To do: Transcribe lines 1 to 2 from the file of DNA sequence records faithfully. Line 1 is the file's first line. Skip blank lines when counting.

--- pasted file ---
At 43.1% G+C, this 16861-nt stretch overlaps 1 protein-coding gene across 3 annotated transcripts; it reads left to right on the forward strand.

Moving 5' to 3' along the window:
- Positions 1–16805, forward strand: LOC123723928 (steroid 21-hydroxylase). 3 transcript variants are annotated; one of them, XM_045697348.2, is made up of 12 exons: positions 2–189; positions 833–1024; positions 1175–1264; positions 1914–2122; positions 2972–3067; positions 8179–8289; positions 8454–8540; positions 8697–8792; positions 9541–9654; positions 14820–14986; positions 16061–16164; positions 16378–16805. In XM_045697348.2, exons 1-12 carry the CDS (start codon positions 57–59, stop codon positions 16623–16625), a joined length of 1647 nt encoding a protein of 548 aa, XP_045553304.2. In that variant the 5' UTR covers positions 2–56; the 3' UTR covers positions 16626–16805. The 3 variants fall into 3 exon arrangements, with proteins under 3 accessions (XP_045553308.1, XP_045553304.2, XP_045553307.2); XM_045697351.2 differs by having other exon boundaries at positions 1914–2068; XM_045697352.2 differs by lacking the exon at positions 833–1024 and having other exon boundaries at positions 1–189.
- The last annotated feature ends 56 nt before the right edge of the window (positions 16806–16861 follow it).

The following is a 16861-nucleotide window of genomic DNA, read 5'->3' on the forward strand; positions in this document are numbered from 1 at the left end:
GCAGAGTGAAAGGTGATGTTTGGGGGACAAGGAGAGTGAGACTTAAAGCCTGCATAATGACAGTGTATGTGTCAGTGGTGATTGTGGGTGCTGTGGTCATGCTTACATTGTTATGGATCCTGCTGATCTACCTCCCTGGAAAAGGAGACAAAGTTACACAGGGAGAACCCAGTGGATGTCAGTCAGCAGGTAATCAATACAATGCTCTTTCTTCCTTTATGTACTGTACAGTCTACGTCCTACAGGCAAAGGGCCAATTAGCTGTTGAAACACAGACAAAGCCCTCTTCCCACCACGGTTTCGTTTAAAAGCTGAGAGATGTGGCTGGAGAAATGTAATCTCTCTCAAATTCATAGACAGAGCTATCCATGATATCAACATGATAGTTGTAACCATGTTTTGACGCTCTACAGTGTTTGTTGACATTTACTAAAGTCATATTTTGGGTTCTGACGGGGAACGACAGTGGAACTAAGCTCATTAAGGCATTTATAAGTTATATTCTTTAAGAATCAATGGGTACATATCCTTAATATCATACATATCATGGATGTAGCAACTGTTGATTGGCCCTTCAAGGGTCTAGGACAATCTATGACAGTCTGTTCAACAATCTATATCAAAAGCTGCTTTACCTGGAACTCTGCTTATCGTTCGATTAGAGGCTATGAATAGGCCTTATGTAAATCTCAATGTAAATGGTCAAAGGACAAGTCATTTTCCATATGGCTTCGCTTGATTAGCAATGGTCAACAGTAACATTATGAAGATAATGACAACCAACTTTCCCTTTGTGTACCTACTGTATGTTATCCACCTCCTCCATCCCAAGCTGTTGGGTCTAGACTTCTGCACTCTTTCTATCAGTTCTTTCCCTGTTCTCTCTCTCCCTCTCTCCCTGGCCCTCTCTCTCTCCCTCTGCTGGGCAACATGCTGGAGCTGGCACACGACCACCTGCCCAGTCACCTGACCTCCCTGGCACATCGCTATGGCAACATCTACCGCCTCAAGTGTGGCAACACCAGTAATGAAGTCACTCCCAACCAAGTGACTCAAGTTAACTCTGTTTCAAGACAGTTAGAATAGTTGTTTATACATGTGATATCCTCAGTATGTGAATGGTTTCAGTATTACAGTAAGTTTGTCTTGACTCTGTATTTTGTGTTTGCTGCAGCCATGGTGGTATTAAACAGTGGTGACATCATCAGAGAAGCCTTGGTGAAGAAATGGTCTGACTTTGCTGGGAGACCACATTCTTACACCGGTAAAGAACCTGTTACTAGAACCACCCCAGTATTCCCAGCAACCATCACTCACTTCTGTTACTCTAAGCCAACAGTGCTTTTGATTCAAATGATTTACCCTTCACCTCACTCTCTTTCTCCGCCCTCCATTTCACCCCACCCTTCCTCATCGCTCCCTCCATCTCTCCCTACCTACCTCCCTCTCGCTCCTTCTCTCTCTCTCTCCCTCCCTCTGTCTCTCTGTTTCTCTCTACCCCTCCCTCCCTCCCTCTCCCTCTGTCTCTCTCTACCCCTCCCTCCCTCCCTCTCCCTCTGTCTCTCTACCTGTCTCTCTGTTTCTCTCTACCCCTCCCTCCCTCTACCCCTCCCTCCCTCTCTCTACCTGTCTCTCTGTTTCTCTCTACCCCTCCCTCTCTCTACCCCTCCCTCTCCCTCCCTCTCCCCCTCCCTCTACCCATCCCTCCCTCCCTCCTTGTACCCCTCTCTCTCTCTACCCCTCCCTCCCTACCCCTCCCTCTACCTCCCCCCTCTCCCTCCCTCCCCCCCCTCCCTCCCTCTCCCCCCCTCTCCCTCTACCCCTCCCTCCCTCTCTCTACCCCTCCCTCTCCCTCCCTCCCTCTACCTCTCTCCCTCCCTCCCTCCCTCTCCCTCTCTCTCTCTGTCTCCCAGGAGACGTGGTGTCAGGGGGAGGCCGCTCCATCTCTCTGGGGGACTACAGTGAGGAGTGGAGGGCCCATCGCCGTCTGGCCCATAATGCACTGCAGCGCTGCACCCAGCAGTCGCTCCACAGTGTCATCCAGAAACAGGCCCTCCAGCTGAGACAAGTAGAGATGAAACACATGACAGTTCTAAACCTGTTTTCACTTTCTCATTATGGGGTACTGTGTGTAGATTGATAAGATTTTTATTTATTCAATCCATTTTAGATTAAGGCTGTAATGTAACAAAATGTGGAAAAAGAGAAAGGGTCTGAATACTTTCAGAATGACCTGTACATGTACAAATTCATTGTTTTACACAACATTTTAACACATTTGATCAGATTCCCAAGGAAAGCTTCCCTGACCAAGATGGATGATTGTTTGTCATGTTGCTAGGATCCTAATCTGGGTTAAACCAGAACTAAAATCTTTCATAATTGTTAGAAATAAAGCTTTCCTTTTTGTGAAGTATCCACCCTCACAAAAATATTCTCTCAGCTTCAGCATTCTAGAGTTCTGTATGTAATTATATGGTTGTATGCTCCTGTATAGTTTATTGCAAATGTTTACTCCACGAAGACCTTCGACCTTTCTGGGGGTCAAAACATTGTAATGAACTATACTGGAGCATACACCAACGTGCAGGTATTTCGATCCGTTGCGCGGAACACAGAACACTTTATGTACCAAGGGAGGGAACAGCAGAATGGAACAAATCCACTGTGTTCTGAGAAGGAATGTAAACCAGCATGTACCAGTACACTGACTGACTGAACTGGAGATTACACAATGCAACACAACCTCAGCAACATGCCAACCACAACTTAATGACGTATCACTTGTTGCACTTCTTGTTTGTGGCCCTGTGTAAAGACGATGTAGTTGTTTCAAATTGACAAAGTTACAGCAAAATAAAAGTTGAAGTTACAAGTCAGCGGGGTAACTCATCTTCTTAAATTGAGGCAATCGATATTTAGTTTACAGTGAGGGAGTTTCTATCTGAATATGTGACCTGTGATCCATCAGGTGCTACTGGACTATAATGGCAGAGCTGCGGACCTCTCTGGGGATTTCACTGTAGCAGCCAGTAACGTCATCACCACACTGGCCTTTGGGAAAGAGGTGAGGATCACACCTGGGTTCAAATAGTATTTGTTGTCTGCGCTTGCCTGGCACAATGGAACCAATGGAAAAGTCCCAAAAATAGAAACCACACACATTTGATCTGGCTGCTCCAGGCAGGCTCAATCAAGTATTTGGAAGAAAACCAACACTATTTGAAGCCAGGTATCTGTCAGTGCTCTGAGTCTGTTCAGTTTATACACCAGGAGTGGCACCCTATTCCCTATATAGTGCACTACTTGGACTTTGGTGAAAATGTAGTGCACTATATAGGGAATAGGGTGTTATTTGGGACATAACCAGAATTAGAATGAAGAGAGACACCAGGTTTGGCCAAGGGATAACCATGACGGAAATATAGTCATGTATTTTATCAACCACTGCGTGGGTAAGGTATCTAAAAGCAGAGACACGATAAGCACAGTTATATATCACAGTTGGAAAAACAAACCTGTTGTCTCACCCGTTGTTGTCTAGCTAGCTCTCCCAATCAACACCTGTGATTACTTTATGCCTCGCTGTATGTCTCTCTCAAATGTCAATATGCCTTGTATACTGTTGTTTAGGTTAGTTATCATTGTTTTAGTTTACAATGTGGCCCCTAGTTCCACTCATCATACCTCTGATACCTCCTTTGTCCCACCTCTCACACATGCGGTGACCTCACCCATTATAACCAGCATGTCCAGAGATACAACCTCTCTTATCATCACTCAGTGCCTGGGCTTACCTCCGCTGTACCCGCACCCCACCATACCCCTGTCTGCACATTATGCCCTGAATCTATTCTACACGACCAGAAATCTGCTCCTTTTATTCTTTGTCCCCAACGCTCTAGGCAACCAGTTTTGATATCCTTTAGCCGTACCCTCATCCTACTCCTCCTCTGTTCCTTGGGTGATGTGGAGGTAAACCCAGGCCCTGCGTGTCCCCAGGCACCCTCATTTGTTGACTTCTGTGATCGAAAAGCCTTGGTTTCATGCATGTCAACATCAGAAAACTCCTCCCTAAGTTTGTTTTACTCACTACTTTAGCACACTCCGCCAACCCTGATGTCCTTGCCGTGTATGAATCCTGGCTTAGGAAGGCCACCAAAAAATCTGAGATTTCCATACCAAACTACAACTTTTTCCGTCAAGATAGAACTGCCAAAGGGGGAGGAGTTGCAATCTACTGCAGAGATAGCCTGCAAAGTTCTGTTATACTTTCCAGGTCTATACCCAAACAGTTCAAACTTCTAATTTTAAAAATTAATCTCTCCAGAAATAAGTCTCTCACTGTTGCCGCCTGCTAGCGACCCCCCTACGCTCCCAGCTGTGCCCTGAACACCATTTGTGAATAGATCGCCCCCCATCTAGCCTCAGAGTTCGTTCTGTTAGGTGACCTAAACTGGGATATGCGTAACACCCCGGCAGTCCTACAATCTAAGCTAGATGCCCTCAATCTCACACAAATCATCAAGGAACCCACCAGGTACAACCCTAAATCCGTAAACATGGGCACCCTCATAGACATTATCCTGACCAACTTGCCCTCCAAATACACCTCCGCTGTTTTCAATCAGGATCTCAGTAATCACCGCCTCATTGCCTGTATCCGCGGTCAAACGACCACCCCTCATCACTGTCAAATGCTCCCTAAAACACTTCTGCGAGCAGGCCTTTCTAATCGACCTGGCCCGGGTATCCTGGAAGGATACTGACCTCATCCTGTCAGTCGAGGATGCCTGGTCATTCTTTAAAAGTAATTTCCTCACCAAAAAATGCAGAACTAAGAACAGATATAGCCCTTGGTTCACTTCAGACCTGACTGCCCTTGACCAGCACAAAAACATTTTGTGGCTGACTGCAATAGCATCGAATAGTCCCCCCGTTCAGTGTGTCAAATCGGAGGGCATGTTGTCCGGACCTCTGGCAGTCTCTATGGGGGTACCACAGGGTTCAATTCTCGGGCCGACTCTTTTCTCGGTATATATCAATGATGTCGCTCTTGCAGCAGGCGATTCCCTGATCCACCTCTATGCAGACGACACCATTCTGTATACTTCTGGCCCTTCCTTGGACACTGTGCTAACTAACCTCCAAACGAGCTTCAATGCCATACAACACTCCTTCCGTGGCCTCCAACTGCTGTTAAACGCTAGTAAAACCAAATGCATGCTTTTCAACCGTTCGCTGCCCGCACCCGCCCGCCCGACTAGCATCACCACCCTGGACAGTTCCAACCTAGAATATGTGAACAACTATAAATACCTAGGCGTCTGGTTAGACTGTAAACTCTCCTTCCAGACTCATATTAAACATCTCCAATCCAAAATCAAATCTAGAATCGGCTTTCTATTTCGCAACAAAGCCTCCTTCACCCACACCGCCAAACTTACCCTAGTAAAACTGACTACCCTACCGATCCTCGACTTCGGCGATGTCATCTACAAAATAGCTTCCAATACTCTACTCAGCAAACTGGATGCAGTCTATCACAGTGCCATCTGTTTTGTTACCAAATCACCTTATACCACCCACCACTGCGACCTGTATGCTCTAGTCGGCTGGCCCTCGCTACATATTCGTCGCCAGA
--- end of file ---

At 43.1% G+C, this 16861-nt stretch overlaps 1 protein-coding gene across 3 annotated transcripts; it reads left to right on the forward strand.

Moving 5' to 3' along the window: